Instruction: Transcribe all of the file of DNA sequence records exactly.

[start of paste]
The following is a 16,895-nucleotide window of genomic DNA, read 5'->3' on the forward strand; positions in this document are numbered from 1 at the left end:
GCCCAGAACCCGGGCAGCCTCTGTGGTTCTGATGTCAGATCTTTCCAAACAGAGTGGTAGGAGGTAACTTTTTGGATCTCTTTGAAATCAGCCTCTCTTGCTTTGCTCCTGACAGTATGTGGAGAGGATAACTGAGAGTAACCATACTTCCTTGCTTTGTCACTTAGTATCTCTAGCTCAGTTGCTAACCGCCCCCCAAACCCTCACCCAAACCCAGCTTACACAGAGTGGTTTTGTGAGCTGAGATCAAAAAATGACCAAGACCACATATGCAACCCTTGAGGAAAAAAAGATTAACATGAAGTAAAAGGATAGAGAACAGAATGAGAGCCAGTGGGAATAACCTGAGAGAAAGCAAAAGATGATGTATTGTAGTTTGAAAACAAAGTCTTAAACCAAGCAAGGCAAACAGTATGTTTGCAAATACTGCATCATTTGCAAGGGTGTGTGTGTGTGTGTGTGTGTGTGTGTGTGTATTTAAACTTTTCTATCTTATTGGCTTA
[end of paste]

The following is a 16,895-nucleotide window of genomic DNA, read 5'->3' on the forward strand; positions in this document are numbered from 1 at the left end:
GCCCAGAACCCGGGCAGCCTCTGTGGTTCTGATGTCAGATCTTTCCAAACAGAGTGGTAGGAGGTAACTTTTTGGATCTCTTTGAAATCAGCCTCTCTTGCTTTGCTCCTGACAGTATGTGGAGAGGATAACTGAGAGTAACCATACTTCCTTGCTTTGTCACTTAGTATCTCTAGCTCAGTTGCTAACCGCCCCCCAAACCCTCACCCAAACCCAGCTTACACAGAGTGGTTTTGTGAGCTGAGATCAAAAAATGACCAAGACCACATATGCAACCCTTGAGGAAAAAAAGATTAACATGAAGTAAAAGGATAGAGAACAGAATGAGAGCCAGTGGGAATAACCTGAGAGAAAGCAAAAGATGATGTATTGTAGTTTGAAAACAAAGTCTTAAACCAAGCAAGGCAAACAGTATGTTTGCAAATACTGCATCATTTGCAAGGGTGTGTGTGTGTGTGTGTGTGTGTGTGTGTGTATTTAAACTTTTCTATCTTATTGGCTTA